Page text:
OFFSHORE renewables projects in the UK are facing barriers due to the strict new immigration rules from the Home Office, a lawyer at a top international legal firm has warned.

The Tory government’s “extremely complex” visa rules risk putting further strain on the offshore wind sector, increasing project budgets and even delaying deadlines, according to Maria Gravelle, an immigration specialist at Pinsent Masons.

Gravelle said that the end to the Offshore Wind Worker Concession (OWWC) – which was brought in by the UK Government in 2017 but ended earlier in 2023 – was set to cause problems for the sector.

“Without an appropriate fix, the UK will become increasingly undesirable for skilled offshore workers and their employers,” she said.

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The time-limited OWWC previously allowed “the employment of foreign nationals who are joining vessels engaged in the construction and maintenance of offshore wind projects in UK territorial waters”.

The concession ended in April, and Gravelle has wanted that major disruption for the industry could follow, given that the majority of offshore crews are made up of non-British and Irish nationals.

Gravelle said: “The knock-on effects are significant and were predictable. Visas themselves can be extremely costly and the extra red tape and administrative burden on employers is impacting on project budgets, skewing tenders for new developments and in some cases could even delay work scopes.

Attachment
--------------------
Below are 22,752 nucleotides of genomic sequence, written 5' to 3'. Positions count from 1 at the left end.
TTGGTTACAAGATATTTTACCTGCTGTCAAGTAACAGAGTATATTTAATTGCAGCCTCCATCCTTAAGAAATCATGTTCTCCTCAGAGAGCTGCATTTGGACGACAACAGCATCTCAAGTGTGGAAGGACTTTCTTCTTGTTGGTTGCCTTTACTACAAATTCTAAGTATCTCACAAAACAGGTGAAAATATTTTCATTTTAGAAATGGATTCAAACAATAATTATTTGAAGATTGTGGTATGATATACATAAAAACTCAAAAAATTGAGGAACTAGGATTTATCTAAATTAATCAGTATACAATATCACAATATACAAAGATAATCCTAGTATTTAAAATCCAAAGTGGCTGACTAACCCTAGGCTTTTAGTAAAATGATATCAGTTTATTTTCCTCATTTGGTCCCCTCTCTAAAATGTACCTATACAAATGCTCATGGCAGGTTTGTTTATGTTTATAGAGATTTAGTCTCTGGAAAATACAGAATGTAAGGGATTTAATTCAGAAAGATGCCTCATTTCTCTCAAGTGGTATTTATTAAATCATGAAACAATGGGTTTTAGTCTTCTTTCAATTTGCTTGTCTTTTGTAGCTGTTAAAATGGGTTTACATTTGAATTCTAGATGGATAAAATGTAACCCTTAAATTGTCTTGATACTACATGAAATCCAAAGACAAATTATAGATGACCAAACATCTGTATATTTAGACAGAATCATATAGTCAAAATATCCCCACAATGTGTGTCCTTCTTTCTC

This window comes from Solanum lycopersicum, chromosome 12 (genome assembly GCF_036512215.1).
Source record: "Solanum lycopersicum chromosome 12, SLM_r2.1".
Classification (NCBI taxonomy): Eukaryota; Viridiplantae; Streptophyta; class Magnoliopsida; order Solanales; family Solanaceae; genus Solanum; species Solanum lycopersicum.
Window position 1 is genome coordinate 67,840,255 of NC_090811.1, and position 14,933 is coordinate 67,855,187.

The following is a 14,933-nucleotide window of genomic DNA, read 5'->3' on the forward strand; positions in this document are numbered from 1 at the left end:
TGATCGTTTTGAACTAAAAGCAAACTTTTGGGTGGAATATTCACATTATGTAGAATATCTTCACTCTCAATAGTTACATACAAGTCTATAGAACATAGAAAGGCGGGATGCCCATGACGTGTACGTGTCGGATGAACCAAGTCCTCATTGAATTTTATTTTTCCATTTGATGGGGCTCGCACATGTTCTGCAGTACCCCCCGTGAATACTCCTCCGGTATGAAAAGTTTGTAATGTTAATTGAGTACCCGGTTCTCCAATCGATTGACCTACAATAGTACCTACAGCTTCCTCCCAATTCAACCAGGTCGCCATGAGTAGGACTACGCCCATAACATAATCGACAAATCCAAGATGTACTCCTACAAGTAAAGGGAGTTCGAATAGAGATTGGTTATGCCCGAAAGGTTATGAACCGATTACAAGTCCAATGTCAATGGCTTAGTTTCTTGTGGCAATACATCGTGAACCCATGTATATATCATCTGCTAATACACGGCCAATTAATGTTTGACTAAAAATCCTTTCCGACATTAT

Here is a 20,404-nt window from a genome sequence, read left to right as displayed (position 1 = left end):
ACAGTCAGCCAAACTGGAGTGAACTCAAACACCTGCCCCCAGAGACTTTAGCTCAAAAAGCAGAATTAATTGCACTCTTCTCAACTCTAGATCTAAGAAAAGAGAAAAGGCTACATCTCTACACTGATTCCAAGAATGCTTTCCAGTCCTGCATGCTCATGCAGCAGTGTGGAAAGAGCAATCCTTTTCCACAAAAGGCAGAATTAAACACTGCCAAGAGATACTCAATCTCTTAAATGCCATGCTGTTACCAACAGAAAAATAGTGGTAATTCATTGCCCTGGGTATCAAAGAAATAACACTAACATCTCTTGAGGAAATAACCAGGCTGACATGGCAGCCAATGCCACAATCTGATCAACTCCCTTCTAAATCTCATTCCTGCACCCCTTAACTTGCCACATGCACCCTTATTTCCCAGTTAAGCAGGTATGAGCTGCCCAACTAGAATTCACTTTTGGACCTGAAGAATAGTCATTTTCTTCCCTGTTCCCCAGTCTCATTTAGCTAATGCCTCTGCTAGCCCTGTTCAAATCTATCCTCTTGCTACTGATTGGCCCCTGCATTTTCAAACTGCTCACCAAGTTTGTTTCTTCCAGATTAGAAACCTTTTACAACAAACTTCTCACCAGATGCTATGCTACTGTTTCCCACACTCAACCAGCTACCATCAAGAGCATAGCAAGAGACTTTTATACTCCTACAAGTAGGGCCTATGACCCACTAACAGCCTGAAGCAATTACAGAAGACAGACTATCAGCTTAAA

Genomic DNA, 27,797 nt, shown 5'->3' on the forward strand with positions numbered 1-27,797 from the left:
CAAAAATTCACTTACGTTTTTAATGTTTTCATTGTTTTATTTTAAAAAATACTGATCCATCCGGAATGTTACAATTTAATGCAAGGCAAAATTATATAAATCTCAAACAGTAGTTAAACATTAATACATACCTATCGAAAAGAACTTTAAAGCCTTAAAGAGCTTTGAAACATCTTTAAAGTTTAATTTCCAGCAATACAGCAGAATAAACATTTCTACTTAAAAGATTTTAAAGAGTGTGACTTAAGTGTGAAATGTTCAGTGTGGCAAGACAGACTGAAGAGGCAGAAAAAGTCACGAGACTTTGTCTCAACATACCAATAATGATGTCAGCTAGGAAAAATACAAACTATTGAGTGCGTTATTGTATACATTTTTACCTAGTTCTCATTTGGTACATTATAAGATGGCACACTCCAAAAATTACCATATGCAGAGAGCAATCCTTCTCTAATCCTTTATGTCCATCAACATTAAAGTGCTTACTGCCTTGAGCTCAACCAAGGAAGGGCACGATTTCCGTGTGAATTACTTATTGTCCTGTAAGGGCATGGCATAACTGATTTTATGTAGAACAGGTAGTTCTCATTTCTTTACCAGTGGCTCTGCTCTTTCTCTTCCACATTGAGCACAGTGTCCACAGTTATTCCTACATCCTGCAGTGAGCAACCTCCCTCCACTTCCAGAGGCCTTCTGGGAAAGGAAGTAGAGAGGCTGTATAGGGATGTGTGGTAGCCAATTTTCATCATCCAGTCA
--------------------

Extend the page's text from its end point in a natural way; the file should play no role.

“Offshore workers coming into UK waters have an extensive range of certifiable skills and there is a shortage of the required certifications in the UK job market. These workers pose a low risk to UK immigration control as, for tax purposes, they do not want to be based in the UK long-term.”

The National:

Gravelle (above) further said that employers’ sponsoring costs can run into “thousands of pounds per person” in visa fees and other charges for workers – who may only need to enter the UK for a few weeks a year on a specific project.

There is also a lack of clarity on which employer or contractor in the supply chain should take responsibility for sponsorship and visa clearance when crews are contracted externally.

Gravella said that tailored immigration arrangements are urgently required to resolve the recruitment bottleneck.

She suggested that a solution could be a sector-specific route, as was previously brought in to address shortages of workers such as HGV drivers.

Pinsent Masons is a multinational law firm with more than 450 partners and 3300 people working in 26 offices around the world.

The Home Office has been asked for comment.